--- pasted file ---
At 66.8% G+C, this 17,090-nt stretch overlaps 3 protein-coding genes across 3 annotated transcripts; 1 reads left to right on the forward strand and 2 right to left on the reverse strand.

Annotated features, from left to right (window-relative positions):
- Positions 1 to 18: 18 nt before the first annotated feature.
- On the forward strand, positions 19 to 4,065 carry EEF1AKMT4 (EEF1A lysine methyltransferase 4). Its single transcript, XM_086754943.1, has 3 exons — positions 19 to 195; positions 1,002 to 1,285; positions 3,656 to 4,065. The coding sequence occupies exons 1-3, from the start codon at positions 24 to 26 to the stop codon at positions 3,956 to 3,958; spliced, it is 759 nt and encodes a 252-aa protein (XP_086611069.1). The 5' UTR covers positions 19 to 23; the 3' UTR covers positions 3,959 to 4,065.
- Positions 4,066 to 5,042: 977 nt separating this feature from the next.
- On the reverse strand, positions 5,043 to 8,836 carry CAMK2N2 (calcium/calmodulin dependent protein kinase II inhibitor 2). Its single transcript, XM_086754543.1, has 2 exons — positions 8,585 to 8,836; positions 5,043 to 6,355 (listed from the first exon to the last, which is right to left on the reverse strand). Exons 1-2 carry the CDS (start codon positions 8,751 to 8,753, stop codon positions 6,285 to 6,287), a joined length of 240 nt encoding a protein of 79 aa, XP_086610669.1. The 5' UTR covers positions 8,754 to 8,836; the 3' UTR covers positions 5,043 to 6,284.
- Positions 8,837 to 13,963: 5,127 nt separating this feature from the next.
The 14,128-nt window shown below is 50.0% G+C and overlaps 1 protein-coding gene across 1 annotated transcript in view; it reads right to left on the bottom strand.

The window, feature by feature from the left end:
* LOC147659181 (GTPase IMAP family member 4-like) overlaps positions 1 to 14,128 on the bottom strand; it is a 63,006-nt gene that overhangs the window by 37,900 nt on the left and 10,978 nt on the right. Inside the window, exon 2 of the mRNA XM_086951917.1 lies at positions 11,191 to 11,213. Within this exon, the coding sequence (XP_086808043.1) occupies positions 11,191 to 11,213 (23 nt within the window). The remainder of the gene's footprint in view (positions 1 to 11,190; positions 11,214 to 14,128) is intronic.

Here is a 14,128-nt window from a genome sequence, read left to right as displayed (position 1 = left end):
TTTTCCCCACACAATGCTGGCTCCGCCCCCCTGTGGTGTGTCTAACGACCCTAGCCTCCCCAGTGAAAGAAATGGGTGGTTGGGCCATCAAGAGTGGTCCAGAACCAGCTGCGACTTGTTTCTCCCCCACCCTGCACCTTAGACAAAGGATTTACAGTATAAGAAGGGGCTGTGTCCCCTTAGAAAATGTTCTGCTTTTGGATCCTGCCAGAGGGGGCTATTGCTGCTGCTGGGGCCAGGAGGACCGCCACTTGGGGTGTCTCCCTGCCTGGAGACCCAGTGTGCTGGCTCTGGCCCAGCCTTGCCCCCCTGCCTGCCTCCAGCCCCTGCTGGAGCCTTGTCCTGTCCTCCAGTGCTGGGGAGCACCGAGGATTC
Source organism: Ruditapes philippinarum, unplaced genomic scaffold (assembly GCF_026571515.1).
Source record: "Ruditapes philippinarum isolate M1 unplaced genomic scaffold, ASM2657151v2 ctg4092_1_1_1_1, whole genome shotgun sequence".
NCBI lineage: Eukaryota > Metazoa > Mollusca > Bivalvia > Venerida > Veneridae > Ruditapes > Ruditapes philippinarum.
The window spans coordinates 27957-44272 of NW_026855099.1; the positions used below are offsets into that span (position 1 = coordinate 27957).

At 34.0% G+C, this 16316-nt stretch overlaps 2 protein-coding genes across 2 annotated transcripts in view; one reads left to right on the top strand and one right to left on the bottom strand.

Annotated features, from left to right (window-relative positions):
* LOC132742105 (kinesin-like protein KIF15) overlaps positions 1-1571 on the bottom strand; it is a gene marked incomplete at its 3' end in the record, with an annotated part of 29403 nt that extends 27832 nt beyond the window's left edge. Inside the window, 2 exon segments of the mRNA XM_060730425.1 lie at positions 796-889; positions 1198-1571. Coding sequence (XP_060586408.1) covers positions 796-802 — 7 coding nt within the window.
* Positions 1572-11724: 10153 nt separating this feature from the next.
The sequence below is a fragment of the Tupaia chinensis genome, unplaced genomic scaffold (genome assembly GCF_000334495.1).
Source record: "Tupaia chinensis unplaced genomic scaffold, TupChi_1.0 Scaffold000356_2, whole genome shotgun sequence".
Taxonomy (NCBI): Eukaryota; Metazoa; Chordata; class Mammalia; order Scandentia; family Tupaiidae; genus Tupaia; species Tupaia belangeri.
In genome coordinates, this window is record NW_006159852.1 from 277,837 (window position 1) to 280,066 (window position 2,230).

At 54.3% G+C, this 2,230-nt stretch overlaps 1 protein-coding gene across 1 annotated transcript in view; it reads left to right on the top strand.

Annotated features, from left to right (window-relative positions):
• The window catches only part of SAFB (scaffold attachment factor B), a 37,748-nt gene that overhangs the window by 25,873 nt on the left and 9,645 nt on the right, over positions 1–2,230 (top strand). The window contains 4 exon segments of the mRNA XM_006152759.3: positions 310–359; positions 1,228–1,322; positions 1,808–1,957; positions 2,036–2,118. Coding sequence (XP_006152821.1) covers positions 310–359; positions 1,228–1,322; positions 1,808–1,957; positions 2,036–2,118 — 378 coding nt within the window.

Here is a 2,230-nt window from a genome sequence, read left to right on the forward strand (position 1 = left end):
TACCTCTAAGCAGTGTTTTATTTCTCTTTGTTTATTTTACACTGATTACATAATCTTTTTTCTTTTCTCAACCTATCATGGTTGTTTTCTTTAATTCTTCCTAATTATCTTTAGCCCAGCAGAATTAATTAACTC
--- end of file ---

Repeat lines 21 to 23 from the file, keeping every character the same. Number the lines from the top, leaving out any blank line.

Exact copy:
The sequence below is a fragment of the Tupaia chinensis genome, unplaced genomic scaffold (genome assembly GCF_000334495.1).
Source record: "Tupaia chinensis unplaced genomic scaffold, TupChi_1.0 Scaffold000356_2, whole genome shotgun sequence".
Taxonomy (NCBI): Eukaryota; Metazoa; Chordata; class Mammalia; order Scandentia; family Tupaiidae; genus Tupaia; species Tupaia belangeri.